• Apparently, movement (more than 600 km) has been occurring along it for at least 65 million years.

Figure 9.17 the temperature is low and the strain rate is also low.

Figure 9.18 the temperature is low and the strain rate is also low.

Classification of Faults (5) the temperature is low and the strain rate is also low.

• Where one plate margin terminates another commences, their junction point is called a transform.

• J. T. Wilson proposed that the special class of strike-slip faults that forms plate boundaries be called transform-faults(轉型斷層).

Figure 9.19 the temperature is low and the strain rate is also low.

Evidence of Movement Along Faults the temperature is low and the strain rate is also low.

• Movement of one mass of rock past another can cause the fault’s surfaces to be smoothed, striated (條紋細溝狀)and grooved (溝槽狀).

• Striated or highly polished surfaces on hard rocks, abraded (磨損侵蝕) by movement along a fault, are called slickensides(擦痕面).

• In many instances, fault movement crushes (壓碎) rock adjacent to the fault into a mass of irregular pieces, forming fault breccia (角礫岩).

Deformation by Bending the temperature is low and the strain rate is also low.

• The bending of rock is referred to as folding (褶皺).

• Monocline (單斜): the simplest fold (褶皺). The layers of rock are tilted in one direction.

• Anticline (背斜): an upfold in the form of an arch.

• Syncline (向斜): a downfold with a trough-like form.

• Anticlines and synclines are usually paired.

The Structure of Folds (1) the temperature is low and the strain rate is also low.

• The sides of a fold are the limbs (褶皺的翼).

• The median line between the limbs is the axis of the fold.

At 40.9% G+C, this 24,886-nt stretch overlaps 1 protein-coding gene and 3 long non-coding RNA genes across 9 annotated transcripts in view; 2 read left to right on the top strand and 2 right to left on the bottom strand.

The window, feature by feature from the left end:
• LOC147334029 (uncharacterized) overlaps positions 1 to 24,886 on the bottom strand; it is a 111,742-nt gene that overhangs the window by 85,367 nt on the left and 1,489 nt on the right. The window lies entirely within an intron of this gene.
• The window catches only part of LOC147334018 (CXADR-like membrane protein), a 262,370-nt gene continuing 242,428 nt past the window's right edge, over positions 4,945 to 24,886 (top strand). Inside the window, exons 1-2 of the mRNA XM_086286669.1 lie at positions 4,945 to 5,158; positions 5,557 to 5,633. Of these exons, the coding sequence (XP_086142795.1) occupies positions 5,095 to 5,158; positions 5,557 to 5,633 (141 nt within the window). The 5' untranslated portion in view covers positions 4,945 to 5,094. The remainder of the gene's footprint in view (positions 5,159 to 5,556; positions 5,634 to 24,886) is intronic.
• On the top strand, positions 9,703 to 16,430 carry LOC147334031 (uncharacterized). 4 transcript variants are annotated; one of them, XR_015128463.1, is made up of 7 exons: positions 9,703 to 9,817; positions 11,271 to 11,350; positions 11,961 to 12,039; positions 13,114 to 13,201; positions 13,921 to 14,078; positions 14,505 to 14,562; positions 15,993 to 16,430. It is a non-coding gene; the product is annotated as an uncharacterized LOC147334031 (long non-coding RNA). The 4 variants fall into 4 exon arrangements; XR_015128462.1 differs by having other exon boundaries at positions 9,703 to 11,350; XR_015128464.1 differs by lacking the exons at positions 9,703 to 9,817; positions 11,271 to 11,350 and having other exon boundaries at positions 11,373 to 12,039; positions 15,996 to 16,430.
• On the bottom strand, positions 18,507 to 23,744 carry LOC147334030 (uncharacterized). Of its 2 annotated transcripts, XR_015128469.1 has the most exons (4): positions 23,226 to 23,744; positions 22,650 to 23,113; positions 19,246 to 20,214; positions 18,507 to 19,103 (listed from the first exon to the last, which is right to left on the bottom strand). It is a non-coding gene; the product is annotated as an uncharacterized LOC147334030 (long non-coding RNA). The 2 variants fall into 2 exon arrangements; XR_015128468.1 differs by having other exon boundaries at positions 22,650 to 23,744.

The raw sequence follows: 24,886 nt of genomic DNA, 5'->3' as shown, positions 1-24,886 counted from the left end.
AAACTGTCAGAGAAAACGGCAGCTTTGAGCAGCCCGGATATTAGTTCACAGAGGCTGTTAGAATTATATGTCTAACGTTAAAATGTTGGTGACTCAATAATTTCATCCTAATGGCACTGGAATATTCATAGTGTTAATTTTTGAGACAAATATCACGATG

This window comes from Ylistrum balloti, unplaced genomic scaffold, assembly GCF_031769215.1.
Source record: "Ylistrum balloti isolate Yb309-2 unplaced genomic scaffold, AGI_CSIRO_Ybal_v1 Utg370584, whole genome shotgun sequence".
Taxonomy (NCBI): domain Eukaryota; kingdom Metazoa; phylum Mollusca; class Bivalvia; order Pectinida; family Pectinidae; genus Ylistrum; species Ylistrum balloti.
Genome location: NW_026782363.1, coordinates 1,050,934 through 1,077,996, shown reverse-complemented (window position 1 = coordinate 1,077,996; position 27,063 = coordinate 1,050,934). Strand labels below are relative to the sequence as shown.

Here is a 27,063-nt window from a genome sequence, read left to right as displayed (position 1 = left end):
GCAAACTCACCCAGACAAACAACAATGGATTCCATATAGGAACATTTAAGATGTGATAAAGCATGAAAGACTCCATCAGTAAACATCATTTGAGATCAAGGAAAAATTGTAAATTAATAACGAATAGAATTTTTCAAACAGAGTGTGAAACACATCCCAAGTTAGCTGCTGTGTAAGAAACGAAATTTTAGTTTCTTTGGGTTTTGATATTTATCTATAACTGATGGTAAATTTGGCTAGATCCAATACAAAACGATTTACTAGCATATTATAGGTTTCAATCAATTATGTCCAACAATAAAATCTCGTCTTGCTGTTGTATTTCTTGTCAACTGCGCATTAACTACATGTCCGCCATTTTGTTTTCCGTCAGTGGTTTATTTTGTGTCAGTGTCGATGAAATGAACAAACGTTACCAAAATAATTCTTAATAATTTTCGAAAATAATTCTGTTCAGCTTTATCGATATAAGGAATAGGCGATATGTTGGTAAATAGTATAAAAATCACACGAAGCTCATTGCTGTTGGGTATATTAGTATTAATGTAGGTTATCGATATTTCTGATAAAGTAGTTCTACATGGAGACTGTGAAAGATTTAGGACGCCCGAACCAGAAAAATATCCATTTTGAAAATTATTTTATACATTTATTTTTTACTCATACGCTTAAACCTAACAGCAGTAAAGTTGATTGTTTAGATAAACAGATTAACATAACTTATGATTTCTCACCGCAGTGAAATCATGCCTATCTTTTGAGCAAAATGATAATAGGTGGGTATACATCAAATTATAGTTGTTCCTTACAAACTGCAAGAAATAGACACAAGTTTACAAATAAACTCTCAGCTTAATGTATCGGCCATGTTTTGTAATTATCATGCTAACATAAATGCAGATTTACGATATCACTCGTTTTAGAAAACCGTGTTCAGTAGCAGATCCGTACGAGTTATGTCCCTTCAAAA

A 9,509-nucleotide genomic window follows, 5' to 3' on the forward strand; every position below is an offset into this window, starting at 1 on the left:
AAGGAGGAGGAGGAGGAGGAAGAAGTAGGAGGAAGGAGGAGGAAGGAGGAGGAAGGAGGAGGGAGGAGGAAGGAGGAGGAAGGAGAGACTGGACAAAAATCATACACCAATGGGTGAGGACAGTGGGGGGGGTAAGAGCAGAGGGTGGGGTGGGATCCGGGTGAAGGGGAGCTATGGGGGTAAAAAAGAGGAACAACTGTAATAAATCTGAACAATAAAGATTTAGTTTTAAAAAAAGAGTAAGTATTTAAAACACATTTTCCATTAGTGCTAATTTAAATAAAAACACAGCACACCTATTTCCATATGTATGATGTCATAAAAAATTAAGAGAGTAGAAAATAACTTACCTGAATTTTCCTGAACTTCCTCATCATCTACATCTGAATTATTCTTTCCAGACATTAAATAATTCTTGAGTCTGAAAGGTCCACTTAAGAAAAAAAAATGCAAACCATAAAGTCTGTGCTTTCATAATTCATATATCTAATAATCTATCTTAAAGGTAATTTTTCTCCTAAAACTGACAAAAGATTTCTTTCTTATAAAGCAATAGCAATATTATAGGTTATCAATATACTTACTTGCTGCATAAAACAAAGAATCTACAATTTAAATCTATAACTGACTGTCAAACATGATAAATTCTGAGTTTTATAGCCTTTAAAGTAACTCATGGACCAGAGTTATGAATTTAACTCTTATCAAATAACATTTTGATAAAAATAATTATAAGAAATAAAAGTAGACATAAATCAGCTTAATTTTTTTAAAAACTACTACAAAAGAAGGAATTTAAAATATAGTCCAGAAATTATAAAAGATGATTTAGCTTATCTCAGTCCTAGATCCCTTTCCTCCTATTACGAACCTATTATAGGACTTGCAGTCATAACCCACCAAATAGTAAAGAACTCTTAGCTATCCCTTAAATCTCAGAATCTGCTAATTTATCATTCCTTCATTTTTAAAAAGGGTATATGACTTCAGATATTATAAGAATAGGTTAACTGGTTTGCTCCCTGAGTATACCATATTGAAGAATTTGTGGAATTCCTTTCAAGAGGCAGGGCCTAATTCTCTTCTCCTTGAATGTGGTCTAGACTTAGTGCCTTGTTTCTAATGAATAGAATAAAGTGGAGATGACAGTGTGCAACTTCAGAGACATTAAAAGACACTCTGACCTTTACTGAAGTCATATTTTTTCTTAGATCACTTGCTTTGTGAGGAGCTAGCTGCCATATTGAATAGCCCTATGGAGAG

• A fold with an inclined axis is said to be a plunging fold.

• The angle between a fold axis and the horizontal is the plunge (線的傾角) of a fold.

• An imaginary plane that divides a fold as symmetrically as possible is the axial plane.

Figure 9.21 the temperature is low and the strain rate is also low.

Figure 9.22 A, B

Figure 9.22 C,D,E

The Structure of Folds (2) the temperature is low and the strain rate is also low.

• An open fold is one in which the two limbs dip gently and equally away from the axis.

• When stress is very intense, the fold closes up and the limbs become parallel to each other.

• Such a fold is said to be isoclinal.

The Structure of Folds (3) the temperature is low and the strain rate is also low.

• Eventually, an overturned fold may become recumbent, meaning the two limbs are horizontal.

• Common in mountainous regions,such as the Alps and the Himalaya, that were produced by continental collisions.

• Anticlines do not necessarily make ridges, nor synclines valleys.

Faulting causes a monocline to form. the temperature is low and the strain rate is also low.

Figure 9.23